Republican National Committee chairman Reince Priebus is seen at the Jan. 24 RNC winter meeting in Washington. Priebus celebrates the achievements of black Republicans in a series of new radio ads designed to honor Black History Month.
Leaders of the Republican Party acknowledge they have a problem attracting minority voters — especially African-Americans, 93 percent of whom voted for President Obama in 2012, compared with just 6 percent for GOP nominee Mitt Romney.
That chasm is at the heart of a new initiative by the Republican National Committee during February. In its first-ever Black History Month ad campaign, the RNC has launched radio spots aimed at African-American audiences in a handful of cities: Washington, D.C.; Detroit, Cleveland and Atlanta.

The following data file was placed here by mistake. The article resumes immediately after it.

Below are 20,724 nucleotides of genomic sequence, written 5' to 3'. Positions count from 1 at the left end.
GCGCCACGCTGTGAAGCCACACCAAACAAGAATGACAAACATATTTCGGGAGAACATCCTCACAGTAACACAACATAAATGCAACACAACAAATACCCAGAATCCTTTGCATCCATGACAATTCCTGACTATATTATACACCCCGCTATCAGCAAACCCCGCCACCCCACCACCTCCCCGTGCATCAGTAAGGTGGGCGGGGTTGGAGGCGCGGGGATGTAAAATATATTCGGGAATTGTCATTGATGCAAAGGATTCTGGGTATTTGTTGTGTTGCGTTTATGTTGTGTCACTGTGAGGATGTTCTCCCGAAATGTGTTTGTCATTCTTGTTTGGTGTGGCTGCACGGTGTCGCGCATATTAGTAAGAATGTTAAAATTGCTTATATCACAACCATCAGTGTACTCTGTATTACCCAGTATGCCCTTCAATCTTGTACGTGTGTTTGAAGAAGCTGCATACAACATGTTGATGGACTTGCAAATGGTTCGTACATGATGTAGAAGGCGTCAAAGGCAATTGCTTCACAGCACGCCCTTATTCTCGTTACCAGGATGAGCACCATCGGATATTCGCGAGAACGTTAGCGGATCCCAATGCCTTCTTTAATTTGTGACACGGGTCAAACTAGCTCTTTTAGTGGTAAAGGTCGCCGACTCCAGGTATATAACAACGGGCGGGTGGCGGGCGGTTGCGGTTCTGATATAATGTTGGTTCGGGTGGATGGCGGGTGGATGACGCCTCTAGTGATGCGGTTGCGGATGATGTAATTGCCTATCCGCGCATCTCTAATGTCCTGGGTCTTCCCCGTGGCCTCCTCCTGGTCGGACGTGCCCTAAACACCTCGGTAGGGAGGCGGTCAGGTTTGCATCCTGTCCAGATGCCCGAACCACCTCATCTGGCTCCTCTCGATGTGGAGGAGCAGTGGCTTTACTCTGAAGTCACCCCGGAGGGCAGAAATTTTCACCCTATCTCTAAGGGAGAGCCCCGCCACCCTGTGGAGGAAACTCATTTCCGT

Originally published on Wed February 5, 2014 6:07 am
The annals of faking it on stage have a new chapter: After Internet sleuths pointed out that the guitarist and bassist for The Red Hot Chili Peppers did not have their instruments plugged in during their performance at the Super Bowl half time show last Sunday, Flea, the bassist, admitted that they were in fact only pretending to play.
Pitmaster Rodney Scott seasons a roasting hog behind a barbecue restaurant in Birmingham, Ala. Scott has been touring the South with a makeshift barbecue pit to raise money to rebuild his family's cookhouse after it burned down in November.
Credit Debbie Elliott/NPR
Scott's whole hogs are butterflied down the middle and roasted for eight to 12 hours, then bathed in his family's secret sauce.
In the tiny town of Hemingway, S.C., the Scott family has been selling barbecue out of its roadside general store for nearly a half-century. The smoky, vinegary pork has reached legendary status around the South.
So when the Scotts' wooden cookhouse went up in flames late last year, barbecue brethren cooked up a plan to get them back in business. What resulted is a part road trip, part old-fashioned barn-raising tour called Rodney Scott's Bar-B-Que in Exile Tour.